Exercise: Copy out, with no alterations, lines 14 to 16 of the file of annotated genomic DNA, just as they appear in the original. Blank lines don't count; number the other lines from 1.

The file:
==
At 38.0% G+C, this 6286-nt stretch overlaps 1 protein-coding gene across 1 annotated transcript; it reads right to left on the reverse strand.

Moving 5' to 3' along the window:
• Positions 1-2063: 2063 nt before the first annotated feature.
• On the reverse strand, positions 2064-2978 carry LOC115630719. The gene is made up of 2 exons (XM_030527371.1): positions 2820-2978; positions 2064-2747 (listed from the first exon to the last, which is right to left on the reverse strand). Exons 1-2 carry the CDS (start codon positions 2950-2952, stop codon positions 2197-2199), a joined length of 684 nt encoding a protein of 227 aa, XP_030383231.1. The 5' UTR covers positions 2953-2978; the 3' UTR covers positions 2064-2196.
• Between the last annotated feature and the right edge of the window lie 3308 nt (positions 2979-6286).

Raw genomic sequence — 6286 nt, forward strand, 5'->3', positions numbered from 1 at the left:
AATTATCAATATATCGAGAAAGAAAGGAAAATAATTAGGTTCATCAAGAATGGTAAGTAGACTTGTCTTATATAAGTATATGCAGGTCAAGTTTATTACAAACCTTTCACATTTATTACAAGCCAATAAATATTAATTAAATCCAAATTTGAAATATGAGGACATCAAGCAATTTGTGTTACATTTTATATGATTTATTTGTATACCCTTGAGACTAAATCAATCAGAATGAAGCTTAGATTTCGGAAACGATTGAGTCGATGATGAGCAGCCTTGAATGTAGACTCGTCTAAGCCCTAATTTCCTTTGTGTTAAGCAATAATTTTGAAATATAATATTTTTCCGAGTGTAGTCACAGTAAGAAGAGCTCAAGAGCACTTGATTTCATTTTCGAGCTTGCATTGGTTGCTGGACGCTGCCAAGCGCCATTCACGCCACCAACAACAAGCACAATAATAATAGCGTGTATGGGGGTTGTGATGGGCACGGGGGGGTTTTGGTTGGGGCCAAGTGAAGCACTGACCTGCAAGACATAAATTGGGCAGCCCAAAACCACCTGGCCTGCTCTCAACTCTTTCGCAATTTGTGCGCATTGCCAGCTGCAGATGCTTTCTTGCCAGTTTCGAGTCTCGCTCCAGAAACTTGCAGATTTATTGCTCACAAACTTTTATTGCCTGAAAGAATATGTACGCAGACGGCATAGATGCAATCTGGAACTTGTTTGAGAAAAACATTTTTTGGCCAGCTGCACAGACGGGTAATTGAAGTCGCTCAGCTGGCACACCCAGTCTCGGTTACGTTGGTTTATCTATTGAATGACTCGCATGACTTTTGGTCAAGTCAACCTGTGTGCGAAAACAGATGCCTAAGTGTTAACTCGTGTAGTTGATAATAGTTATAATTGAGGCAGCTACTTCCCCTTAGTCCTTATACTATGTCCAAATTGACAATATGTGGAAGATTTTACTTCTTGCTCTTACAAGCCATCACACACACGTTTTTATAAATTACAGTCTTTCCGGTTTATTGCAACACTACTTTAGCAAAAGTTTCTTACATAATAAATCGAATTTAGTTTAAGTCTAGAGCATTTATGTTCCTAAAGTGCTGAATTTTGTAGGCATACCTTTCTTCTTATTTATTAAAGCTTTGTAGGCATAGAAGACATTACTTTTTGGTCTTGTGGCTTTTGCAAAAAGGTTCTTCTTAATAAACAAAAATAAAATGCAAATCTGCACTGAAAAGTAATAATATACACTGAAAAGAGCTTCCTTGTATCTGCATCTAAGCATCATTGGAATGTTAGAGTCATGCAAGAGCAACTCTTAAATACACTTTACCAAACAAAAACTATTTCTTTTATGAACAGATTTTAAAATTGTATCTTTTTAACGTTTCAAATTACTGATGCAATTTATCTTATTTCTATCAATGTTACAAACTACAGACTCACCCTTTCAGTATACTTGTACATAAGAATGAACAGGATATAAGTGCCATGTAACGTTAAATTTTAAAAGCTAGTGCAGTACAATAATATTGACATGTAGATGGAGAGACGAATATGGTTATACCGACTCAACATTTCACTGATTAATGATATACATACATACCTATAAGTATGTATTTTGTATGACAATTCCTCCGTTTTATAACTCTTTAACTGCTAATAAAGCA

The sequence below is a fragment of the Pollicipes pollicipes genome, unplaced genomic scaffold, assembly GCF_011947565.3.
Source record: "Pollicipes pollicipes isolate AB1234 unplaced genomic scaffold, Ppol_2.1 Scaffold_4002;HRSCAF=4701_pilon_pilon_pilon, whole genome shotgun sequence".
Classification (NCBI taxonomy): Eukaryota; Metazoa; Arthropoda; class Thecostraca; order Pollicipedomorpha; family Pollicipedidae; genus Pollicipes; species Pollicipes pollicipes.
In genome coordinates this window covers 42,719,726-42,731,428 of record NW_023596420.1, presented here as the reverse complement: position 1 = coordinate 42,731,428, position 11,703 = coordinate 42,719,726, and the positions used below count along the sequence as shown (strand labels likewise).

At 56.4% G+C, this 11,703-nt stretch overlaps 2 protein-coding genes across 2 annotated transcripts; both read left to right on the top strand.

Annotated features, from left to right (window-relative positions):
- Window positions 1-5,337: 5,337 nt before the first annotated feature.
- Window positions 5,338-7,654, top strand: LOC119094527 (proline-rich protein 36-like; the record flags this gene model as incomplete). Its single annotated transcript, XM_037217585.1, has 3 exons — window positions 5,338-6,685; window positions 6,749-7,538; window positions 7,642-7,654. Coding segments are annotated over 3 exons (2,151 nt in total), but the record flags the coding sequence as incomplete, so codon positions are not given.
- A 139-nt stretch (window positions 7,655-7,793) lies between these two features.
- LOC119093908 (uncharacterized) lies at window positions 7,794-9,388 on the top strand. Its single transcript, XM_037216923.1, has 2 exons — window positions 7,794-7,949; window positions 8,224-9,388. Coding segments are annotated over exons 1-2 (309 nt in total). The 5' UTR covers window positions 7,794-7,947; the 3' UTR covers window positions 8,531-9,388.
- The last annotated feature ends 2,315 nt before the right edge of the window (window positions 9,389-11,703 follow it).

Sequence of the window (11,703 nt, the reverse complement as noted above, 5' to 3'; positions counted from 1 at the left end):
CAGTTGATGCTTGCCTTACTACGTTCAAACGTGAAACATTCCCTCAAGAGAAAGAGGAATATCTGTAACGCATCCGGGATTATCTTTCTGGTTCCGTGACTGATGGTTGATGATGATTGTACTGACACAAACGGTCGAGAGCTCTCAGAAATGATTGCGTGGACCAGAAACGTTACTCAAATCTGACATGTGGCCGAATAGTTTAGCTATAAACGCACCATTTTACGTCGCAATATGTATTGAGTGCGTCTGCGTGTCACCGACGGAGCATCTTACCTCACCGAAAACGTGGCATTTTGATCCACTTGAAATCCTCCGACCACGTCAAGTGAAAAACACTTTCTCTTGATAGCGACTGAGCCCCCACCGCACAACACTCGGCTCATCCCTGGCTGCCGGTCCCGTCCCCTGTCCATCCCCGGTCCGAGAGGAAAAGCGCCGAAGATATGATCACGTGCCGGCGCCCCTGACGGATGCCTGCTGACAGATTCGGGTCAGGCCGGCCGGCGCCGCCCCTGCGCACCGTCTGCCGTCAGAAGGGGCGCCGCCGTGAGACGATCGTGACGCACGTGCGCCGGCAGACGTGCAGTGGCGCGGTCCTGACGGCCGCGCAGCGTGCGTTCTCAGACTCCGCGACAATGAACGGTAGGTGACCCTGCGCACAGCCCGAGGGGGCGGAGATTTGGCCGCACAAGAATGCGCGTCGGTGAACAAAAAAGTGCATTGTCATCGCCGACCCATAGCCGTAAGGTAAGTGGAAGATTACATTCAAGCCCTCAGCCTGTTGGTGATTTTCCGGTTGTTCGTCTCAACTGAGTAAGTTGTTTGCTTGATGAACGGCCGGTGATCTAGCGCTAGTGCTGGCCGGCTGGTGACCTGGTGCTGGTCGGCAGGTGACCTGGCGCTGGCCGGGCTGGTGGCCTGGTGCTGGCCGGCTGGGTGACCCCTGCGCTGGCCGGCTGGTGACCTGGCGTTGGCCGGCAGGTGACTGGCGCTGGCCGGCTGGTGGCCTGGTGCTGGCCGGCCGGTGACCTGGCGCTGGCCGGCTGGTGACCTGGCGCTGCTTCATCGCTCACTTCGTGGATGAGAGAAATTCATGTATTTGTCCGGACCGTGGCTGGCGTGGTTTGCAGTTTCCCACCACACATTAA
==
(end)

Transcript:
- Window positions 1-5,337: 5,337 nt before the first annotated feature.
- Window positions 5,338-7,654, top strand: LOC119094527 (proline-rich protein 36-like; the record flags this gene model as incomplete). Its single annotated transcript, XM_037217585.1, has 3 exons — window positions 5,338-6,685; window positions 6,749-7,538; window positions 7,642-7,654. Coding segments are annotated over 3 exons (2,151 nt in total), but the record flags the coding sequence as incomplete, so codon positions are not given.
- A 139-nt stretch (window positions 7,655-7,793) lies between these two features.